Episode 43 – Condorman

He Spies! He Flies! He Death-Defies!

In this month’s Single Serving Selection, we take to the skies above Monte Carlo with Greg Hatcher of the Atomic Junk Shop blog to swoop into Disney’s superhero/spy film that sank at the box office, only to rise again as a cult favorite: 1981’s Condorman!

When bumbling comic book artist Woody Wilkins is chosen for a simple courier mission  for the CIA, he makes an impression on a beautiful KGB agent who wants to defect. Now the only man she trusts to escort her to the West is Woody, who she believes to be a highly skilled secret operative.  Woody agrees to the mission, but only if the CIA will use its resources to turn him into the high-flying superhero from his own comic book: Condorman!

5 thoughts on “Episode 43 – Condorman

  1. RE: “Is it worth your time?” F***, yeah it is!
    Obviously, I’m totally with Mike on this one, in that I just love this movie. Unlike Mike, for me there’s no nostalgia factor involved in my affection for this movie, as I only first saw it as a middle-aged adult.

    On the question of who to cast in the title role in a modern remake, nobody of the right age (i.e., early to mid-30-ish) comes to mind immediately. If it had been done in the late ’90s or early ’00s, though, I can think of no one better than Bryan Cranston – he would have killed it!
    By the way, since Greg mentioned the genre of spy movies involving a protagonist who’s out of his depth and possibly not even knowing what’s going on, I immediately thought of The Man Who Knew Too Little (starring Bill Murray) – another delightfully funny movie.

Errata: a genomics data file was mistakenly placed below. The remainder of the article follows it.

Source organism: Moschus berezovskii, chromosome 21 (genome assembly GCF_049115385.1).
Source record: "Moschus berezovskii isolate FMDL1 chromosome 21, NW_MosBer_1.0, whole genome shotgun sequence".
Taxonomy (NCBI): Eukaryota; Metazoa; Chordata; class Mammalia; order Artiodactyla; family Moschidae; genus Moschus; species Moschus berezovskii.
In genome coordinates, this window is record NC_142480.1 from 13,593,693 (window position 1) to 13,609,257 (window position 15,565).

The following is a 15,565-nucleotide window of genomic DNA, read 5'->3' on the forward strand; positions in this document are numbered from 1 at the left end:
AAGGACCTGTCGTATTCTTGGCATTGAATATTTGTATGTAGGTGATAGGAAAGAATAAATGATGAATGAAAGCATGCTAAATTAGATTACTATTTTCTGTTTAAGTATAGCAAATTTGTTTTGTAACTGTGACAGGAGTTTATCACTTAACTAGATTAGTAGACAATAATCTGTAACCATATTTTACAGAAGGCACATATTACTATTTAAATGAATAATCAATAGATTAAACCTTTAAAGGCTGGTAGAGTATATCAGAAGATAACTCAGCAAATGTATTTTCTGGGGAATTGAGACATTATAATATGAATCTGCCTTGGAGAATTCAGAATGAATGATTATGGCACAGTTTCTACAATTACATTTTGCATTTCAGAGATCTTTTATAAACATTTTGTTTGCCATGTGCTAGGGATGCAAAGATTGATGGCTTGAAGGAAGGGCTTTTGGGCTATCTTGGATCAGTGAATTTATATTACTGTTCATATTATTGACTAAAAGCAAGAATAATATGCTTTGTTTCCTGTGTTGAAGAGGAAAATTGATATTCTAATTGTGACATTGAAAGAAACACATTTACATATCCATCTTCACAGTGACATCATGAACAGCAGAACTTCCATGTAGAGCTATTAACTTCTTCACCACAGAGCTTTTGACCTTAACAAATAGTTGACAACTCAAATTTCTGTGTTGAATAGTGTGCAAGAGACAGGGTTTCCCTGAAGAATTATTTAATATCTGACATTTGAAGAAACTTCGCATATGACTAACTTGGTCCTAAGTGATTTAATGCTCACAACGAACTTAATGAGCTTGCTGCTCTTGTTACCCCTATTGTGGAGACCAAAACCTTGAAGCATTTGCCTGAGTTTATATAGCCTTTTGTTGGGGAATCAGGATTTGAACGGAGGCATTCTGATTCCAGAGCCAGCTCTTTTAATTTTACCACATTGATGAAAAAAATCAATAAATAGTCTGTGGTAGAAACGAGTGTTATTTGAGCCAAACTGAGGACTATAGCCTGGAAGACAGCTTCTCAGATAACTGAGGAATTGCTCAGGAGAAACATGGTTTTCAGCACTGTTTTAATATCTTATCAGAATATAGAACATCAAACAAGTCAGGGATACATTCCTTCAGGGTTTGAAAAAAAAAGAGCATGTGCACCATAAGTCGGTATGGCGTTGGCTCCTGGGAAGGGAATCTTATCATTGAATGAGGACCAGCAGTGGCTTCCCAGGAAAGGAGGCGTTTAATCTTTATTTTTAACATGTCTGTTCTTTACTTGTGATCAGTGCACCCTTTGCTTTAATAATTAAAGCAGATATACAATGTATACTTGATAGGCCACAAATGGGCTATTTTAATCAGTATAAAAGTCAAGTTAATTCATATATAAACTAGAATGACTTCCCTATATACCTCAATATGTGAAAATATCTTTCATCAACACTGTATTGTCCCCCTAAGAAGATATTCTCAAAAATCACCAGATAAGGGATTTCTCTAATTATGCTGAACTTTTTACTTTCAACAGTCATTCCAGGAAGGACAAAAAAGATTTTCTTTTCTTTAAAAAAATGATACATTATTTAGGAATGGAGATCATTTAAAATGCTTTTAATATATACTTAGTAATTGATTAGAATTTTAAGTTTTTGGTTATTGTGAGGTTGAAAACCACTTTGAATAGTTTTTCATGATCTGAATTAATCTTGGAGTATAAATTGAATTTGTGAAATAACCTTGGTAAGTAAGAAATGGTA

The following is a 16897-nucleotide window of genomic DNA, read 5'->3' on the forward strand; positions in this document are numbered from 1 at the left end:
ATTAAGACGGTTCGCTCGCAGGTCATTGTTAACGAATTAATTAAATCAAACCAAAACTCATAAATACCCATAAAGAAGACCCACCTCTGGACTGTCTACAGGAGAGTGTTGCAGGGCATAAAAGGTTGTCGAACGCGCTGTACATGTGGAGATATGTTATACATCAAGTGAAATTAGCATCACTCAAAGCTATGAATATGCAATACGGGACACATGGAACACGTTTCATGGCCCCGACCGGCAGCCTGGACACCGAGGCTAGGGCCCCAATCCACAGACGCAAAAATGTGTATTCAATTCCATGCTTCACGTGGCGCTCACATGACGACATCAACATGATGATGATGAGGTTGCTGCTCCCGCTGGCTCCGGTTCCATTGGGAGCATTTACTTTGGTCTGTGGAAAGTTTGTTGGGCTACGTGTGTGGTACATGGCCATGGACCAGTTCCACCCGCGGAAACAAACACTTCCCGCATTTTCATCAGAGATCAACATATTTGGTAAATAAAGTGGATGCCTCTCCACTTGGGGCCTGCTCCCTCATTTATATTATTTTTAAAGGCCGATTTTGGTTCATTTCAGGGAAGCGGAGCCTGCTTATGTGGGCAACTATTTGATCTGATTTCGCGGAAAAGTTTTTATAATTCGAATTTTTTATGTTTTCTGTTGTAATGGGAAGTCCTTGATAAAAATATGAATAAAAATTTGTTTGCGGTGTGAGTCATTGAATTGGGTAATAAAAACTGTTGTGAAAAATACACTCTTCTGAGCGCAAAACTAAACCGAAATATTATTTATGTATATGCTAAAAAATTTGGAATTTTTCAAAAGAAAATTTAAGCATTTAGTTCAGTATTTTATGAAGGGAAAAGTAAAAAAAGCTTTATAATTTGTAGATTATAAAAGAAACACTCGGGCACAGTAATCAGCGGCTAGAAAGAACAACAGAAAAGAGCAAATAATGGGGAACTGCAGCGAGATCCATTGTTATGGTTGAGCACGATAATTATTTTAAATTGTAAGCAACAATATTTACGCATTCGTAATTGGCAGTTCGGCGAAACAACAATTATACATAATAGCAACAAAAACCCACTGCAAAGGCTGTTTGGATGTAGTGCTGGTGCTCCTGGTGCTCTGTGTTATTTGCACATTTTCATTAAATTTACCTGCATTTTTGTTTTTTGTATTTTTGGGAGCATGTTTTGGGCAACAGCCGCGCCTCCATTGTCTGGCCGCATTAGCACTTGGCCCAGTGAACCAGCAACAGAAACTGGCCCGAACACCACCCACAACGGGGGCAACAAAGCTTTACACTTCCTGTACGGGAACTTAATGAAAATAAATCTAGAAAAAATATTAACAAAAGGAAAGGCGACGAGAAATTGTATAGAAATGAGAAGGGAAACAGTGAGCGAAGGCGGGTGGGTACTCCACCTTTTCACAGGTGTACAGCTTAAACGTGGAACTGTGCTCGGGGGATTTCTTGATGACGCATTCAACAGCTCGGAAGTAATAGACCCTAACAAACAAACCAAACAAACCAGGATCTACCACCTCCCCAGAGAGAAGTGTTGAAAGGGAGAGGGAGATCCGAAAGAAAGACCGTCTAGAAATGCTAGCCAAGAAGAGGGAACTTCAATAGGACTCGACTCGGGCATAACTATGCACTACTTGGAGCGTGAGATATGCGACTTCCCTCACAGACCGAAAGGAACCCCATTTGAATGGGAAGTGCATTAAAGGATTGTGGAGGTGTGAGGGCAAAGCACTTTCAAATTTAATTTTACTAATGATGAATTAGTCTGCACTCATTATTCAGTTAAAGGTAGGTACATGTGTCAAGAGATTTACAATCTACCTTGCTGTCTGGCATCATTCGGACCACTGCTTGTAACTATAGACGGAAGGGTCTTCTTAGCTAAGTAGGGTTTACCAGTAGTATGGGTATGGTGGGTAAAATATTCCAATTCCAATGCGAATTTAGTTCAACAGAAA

Anyway, thanks for a great show, I thoroughly enjoyed it.

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  3. Good to hear Greg’s voice…he has the same giggle that he had when we were in high school about four thousand years ago, which is rather endearing. I don’t know (speaking of Oliver Reed) if Greg remembers this, but we used to hang out at a place called “Lenny’s Nosh Bar,” where the proprietor (“Lenny”) had pictures of himself with Oliver Reed up on the wall.

    It turns out that Lenny had moved to London during the 1950s, and his next door neighbor (in South Wimbledon) was Oliver Reed. They soon became great friends, and whenever “Ollie” would be making a movie somewhere, Lenny would tag along to cook for him and to help with all of the torrential drinking that needed to occur. He had some wonderful stories, one of which involved waking up in a strange house (Peter O’Toole’s), with absolutely no memory of how he got there, or what he had done the previous evening. The good old days…. 🙂 I think that one of Lenny’s ex-wives published a book about all of this, and now I need to find a copy.

  4. listening to this almost 3 years later and after Greg’s passing. I didn’t discover this as a kid. I was in high school when it came out; but, as a comic fan, I did pick up a Whitman 3-pack, with the comic adaptation and the third issue, with a new story. All things considered, the basic plot, on the page, wasn’t bad. Frank Bolle did the art, in typical Western/Gold Key/Whitman fashion; but, there was a sense of fun to things. Flash forward to around 1989/90 and I rented the film, from a video store, out of curiosity. I didn’t fall in love, but it had moments. I watched it again, later, on a cable showing and had fun with it; so much so, that I got a copy for myself. It’s a decent spy spoof, with some good stunt work, done by Remy Julienne, who did the car stunts in the original Italian Job, as well as For Your Eyes Only and A View to a Kill. To me, it fits in with Clouseau and also the Italian Bond spoofs, James Tont (there were two of those), as well as the Jean Dujardin pair of OSS 117 spoofs (both spy spoofs and spoofs of the original OSS 117 spy series).

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